Repeated attempts to make contact with the pint-sized probe, using NASA's Mars Odyssey craft orbiting the planet and the powerful Jodrell Bank radio telescope in the north of England in the days after 25 December, proved fruitless. 

The team that developed Beagle 2, at the Open University in London, began to fear the worst, suspecting it might have fallen into a previously uncharted crater. 

Hopes were riding on Wednesday on Mars Express, the European Space Agency orbiter on which Beagle 2 hitched a ride to the red planet. 

It is scheduled to try to make contact with Beagle 2 a total of six times through 14 January, with the first attempt set for 12:13 pm (12:13 GMT) on Wednesday. 

Awaiting signal

"We have not in any shape or form given up on Beagle 2," the mission's chief scientist Colin Pillinger said. 

The signal the scientists will be listening to is a nine-note ditty, specially written for the little probe by the British rock group Blur. 

The saga of Beagle 2 - named after the ship on which Charles Darwin developed his theory of evolution in the 19th century -- coincides with last weekend's successful landing on Mars of the NASA rover Spirit.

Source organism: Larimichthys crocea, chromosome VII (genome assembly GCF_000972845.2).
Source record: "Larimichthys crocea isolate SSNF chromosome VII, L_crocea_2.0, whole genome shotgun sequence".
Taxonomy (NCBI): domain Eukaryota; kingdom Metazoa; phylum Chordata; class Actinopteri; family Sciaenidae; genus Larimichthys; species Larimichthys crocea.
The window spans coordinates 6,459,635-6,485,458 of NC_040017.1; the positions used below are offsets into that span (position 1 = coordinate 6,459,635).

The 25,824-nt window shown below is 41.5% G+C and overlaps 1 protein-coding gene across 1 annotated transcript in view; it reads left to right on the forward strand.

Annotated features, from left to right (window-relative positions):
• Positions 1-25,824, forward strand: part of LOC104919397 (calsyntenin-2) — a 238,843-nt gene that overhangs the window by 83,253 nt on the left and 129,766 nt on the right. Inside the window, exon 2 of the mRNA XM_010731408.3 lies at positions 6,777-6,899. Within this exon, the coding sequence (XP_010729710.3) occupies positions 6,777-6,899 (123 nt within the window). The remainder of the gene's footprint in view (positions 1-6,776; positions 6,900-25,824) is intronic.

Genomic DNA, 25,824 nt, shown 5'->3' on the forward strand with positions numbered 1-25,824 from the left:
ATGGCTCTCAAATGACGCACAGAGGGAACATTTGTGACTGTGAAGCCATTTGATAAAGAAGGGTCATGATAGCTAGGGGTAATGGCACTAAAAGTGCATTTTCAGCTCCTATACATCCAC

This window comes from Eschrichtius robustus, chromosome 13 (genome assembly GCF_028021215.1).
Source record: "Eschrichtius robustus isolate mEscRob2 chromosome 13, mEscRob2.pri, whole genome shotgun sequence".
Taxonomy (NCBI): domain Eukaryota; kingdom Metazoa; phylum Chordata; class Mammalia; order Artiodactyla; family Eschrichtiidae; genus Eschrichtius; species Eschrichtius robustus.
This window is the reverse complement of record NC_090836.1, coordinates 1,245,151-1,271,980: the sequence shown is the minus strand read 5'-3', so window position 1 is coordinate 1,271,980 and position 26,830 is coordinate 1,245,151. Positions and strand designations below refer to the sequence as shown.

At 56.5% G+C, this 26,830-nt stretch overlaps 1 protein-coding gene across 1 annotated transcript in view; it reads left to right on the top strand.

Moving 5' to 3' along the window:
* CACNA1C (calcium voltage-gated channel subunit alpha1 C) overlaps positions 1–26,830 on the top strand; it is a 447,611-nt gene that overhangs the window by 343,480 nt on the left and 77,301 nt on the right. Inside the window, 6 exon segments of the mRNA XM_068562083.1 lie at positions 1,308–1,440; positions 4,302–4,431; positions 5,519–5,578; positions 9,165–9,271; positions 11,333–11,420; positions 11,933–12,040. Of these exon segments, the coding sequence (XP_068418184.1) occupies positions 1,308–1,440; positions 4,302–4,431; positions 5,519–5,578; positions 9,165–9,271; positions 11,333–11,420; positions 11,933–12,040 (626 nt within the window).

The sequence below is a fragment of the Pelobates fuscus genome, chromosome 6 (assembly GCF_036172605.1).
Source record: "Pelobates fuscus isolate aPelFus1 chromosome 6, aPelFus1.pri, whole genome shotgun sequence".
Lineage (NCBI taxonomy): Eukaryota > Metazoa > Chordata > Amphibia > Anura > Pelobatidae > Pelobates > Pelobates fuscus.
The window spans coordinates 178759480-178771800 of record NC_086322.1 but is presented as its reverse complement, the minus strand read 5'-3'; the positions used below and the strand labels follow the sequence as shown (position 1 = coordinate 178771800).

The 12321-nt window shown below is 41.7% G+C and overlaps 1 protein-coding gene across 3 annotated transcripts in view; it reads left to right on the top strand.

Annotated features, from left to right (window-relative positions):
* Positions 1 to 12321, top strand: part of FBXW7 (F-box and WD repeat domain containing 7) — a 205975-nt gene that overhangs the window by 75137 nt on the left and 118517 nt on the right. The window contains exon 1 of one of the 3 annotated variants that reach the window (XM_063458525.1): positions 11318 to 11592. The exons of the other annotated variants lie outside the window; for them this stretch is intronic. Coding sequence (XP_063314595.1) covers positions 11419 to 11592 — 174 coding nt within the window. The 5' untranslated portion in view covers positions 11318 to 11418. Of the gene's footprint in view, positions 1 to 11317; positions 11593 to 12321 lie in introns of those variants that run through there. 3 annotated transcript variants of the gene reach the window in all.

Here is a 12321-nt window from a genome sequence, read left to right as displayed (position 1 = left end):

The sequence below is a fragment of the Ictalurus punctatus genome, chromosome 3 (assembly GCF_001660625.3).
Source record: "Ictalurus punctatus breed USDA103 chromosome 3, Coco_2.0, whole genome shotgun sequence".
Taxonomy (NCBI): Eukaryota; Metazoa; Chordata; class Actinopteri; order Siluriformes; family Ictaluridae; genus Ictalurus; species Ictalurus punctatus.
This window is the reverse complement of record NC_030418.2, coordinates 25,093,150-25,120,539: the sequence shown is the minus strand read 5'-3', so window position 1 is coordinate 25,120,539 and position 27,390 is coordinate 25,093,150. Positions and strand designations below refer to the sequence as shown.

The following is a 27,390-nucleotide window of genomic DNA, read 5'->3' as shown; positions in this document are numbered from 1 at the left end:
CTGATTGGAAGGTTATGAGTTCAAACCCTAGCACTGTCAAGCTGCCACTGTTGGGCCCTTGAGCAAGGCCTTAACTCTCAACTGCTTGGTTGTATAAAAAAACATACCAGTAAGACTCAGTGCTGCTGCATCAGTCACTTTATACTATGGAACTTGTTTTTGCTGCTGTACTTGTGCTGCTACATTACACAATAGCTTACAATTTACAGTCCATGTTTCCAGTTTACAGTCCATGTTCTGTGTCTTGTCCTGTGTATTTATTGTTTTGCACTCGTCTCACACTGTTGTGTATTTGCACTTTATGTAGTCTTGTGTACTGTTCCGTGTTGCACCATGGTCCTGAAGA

Mars Express was due to pass right over Beagle 2 on Wednesday, at an altitude of 375kms.

Last chance

European Space Agency spokesman Franco Bonacina has said that Mars Express is the last chance to communicate with Beagle 2, which was due to test rock, soil and air samples for signs of past or present life on Mars during a 180-day mission. 

He added that if there was no contact, Beagle 2 would have to be classified as lost- and all efforts would then shift towards research using instruments on the Mars Express. 

Overshadowed by Beagle 2's travails, Mars Express has enjoyed almost hitch-free progress since its launch from the Baikonur cosmodrome in Kazakhstan on 2 June.